If the ANC comes first, let them pay for Nkandla

Weekend Argus (Saturday Edition) - - COMMENT -

THREE times now Ja­cob Zuma has de­nied the oath of his of­fice by declar­ing his loy­al­ties lay first and fore­most with the ANC and not the con­sti­tu­tion he had twice sworn to hon­our and up­hold – and you could be for­given for be­liev­ing the grat­ing sound you heard on Thurs­day was the crow­ing of a cock.

But no, it was just the rul­ing party’s pres­i­dent chortling and gig­gling his way through his last par­lia­men­tary ques­tion-and-an­swer ses­sion for the year.

It was a con­temptible dis­play. There is very lit­tle funny or amus­ing about the present state of the econ­omy. This week’s in­ter­est rate hike is go­ing to im­pact heav­ily on cash-strapped or­di­nary folk, even those who are rank and file ANC mem­bers. Lit­tle cheer for them this Christ­mas.

But the ANC pres­i­dent re­gards it all as a joke. “Where does my laugh­ter hurt you?” Zuma goaded op­po­si­tion MPs. It was such an out­ra­geous mo­ment that many were too stunned to re­spond with the ob­vi­ous: “In the ears, for a start.”

There was the in­evitable sug­ges­tion from a toad­y­ing ANC back­bencher that laugh­ter was a sign of “good health”.

On cue, Zuma ratch­eted up the ill­man­nered be­hav­iour very much like an over-in­dulged child. “Thank you very much if I can laugh, be­cause I will al­ways laugh,” he said. “It’s not hurt­ing, it’s healthy.”

It didn’t sound very healthy – par­tic­u­larly those ex­tra-huge guf­faws. Quite apart from the bovine pitch and pe­cu­liar wheezi­ness, there was some­thing un­seemly about an el­derly per­son burst­ing into hys­ter­ics for no ap­par­ent rea­son – es­pe­cially when he ad­mit­ted that he was in­ca­pable of con­trol­ling him­self. “I don’t know how to stop my laugh­ter,” Zuma said. “Is it hurt­ing? No?”

At the Ma­hogany Ridge, this ad­mis­sion did prompt a dis­cus­sion about hi­lar­ity di­a­pers and the like, but the more con­cerned among us were wor­ried the train smash with chuck­les act could be a symp­tom of a grow­ing en­fee­ble­ment in the grey mat­ter de­part­ment.

There’s noth­ing new in this. To many ob­servers, Zuma has been out of touch with re­al­ity for some time now. Con­sider how, at his ques­tion- an­dan­swer ses­sion in Au­gust, he stub­bornly in­sisted that all was hunky dory out there.

“The coun­try is mov­ing ahead,” he blithely an­nounced. “It’s de­vel­op­ing. It’s fine… the coun­try is be­ing gov­erned very re­spon­si­bly.”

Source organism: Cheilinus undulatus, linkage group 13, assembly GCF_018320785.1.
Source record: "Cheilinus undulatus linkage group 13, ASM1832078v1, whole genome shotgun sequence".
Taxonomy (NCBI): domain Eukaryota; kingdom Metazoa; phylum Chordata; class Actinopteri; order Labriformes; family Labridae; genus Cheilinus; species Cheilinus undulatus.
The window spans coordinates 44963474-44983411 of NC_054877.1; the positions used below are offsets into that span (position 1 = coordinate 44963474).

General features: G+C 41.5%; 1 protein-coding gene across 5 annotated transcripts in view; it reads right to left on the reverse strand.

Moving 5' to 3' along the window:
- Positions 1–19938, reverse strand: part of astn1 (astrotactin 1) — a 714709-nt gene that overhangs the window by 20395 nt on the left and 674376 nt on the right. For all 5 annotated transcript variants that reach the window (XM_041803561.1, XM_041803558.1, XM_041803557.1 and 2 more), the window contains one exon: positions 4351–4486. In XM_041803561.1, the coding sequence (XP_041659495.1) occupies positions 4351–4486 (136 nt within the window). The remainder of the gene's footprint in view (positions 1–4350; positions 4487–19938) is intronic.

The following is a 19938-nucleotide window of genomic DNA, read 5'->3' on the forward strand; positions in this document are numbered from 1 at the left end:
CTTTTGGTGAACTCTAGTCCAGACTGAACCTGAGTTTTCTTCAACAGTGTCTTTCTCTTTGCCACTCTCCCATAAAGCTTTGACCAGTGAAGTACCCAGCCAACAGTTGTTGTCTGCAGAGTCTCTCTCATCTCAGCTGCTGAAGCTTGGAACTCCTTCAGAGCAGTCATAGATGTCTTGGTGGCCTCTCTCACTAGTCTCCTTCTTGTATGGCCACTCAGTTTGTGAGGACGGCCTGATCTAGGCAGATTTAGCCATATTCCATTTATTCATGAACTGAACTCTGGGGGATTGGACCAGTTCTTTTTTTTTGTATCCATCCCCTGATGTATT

But the now-un­hinged laugh­ter is wor­ry­ing. And the rul­ing party would prob­a­bly be greatly re­lieved if their pres­i­dent would stop it with all this manic gig­gling. But how?

Oddly enough, it was Zuma him­self who may have of­fered a so­lu­tion. By re­peat­edly in­sist­ing, and with such fierce res­o­lu­tion, that his pri­mary con­cern lay in serv­ing the rul­ing party, and not the state, then per­haps it was the rul­ing party, and not the state, who should be pay­ing his salary and bankrolling his prof­li­gate life­style.

Nkandla? Let the ANC pay for it. Let them pay for his wives, his ex­tended fam­ily, their VIP pro­tec­tion, even that $4 bil­lion jet ev­ery­one’s talk­ing about. That should wipe the smile off ev­ery­one’s faces.

What the ANC will dis­cover soon enough is that there’s not much bang for their buck with their pres­i­dent.

In March this year CNN drew up a list of the earn­ings of the world’s wealth­i­est heads of state. First place went to US pres­i­dent Barack Obama, at $ 400 000, then Canada’s Stephen Harper (since voted out of of­fice) with $260 000 and Ger­many’s An­gela Merkel with $234 400. Zuma was listed in fourth place with an of­fi­cial an­nual salary of R2.75 mil­lion, or $223 500. The UK’s David Cameron, who takes home $214 800 a year, was fifth.

Thanks to the rand’s “good story”, the ANC pres­i­dent has now slipped down the rank­ings to sixth place; sand­wiched be­tween Ja­pan’s Shinzo Abe, with $202 700, and France’s Fran­cois Hol­lande, with $194 300.

But, ac­cord­ing to BizNews.com’s Alec Hogg, Zuma is the world’s worst value-for-money head of state when you com­pare his salary with the size of the econ­omy he runs. Hogg cal­cu­lated that he’s paid more than $638 for ev­ery $1bn of GDP.

Obama, by com­par­i­son, gets $23.06 and China’s Xi Jin­ping, who is paid $22 000 a year, a mere $2.12 for each $1bn of their coun­tries’ GDPs.

On a “like-for-like” ba­sis, Hogg said, Zuma costs the tax­payer 27 times what Amer­i­cans pay for Obama and al­most 320 times more than Xi’s cost to the Chi­nese.

And that is no laugh­ing mat­ter.

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